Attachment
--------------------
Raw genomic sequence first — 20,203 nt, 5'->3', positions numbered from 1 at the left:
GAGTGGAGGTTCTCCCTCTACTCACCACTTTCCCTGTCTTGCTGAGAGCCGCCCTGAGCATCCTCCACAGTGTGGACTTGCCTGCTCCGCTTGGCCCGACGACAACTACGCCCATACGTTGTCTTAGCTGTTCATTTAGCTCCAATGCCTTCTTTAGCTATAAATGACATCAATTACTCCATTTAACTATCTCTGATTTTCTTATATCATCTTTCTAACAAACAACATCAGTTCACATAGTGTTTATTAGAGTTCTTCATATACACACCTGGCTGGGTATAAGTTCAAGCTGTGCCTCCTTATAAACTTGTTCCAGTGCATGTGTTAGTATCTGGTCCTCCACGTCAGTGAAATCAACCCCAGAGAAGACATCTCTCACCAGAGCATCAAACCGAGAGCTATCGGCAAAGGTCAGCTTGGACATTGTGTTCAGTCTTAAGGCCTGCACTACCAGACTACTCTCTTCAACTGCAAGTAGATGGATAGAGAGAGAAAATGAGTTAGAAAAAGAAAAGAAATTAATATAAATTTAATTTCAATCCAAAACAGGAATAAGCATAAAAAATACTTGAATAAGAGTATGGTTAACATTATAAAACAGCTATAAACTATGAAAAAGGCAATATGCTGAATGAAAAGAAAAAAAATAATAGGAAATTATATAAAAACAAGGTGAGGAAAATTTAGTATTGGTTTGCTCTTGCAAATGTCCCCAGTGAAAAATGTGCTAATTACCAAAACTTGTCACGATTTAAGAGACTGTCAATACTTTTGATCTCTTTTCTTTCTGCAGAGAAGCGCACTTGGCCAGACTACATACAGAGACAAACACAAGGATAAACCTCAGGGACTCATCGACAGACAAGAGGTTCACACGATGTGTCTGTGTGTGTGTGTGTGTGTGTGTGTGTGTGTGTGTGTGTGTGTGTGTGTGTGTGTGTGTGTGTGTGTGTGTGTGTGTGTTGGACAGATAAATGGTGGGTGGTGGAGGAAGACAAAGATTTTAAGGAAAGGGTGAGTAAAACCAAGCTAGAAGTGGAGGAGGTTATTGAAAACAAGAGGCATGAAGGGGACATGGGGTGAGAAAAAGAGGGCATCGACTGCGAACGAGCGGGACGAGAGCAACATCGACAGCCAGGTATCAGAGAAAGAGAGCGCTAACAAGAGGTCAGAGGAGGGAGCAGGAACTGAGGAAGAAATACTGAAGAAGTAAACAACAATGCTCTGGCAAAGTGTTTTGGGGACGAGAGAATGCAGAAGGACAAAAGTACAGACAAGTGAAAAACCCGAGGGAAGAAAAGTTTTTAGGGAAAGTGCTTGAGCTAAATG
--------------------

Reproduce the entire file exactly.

Raw genomic sequence first — 20,203 nt, 5'->3', positions numbered from 1 at the left:
GAGTGGAGGTTCTCCCTCTACTCACCACTTTCCCTGTCTTGCTGAGAGCCGCCCTGAGCATCCTCCACAGTGTGGACTTGCCTGCTCCGCTTGGCCCGACGACAACTACGCCCATACGTTGTCTTAGCTGTTCATTTAGCTCCAATGCCTTCTTTAGCTATAAATGACATCAATTACTCCATTTAACTATCTCTGATTTTCTTATATCATCTTTCTAACAAACAACATCAGTTCACATAGTGTTTATTAGAGTTCTTCATATACACACCTGGCTGGGTATAAGTTCAAGCTGTGCCTCCTTATAAACTTGTTCCAGTGCATGTGTTAGTATCTGGTCCTCCACGTCAGTGAAATCAACCCCAGAGAAGACATCTCTCACCAGAGCATCAAACCGAGAGCTATCGGCAAAGGTCAGCTTGGACATTGTGTTCAGTCTTAAGGCCTGCACTACCAGACTACTCTCTTCAACTGCAAGTAGATGGATAGAGAGAGAAAATGAGTTAGAAAAAGAAAAGAAATTAATATAAATTTAATTTCAATCCAAAACAGGAATAAGCATAAAAAATACTTGAATAAGAGTATGGTTAACATTATAAAACAGCTATAAACTATGAAAAAGGCAATATGCTGAATGAAAAGAAAAAAAATAATAGGAAATTATATAAAAACAAGGTGAGGAAAATTTAGTATTGGTTTGCTCTTGCAAATGTCCCCAGTGAAAAATGTGCTAATTACCAAAACTTGTCACGATTTAAGAGACTGTCAATACTTTTGATCTCTTTTCTTTCTGCAGAGAAGCGCACTTGGCCAGACTACATACAGAGACAAACACAAGGATAAACCTCAGGGACTCATCGACAGACAAGAGGTTCACACGATGTGTCTGTGTGTGTGTGTGTGTGTGTGTGTGTGTGTGTGTGTGTGTGTGTGTGTGTGTGTGTGTGTGTGTGTGTGTGTGTGTGTTGGACAGATAAATGGTGGGTGGTGGAGGAAGACAAAGATTTTAAGGAAAGGGTGAGTAAAACCAAGCTAGAAGTGGAGGAGGTTATTGAAAACAAGAGGCATGAAGGGGACATGGGGTGAGAAAAAGAGGGCATCGACTGCGAACGAGCGGGACGAGAGCAACATCGACAGCCAGGTATCAGAGAAAGAGAGCGCTAACAAGAGGTCAGAGGAGGGAGCAGGAACTGAGGAAGAAATACTGAAGAAGTAAACAACAATGCTCTGGCAAAGTGTTTTGGGGACGAGAGAATGCAGAAGGACAAAAGTACAGACAAGTGAAAAACCCGAGGGAAGAAAAGTTTTTAGGGAAAGTGCTTGAGCTAAATG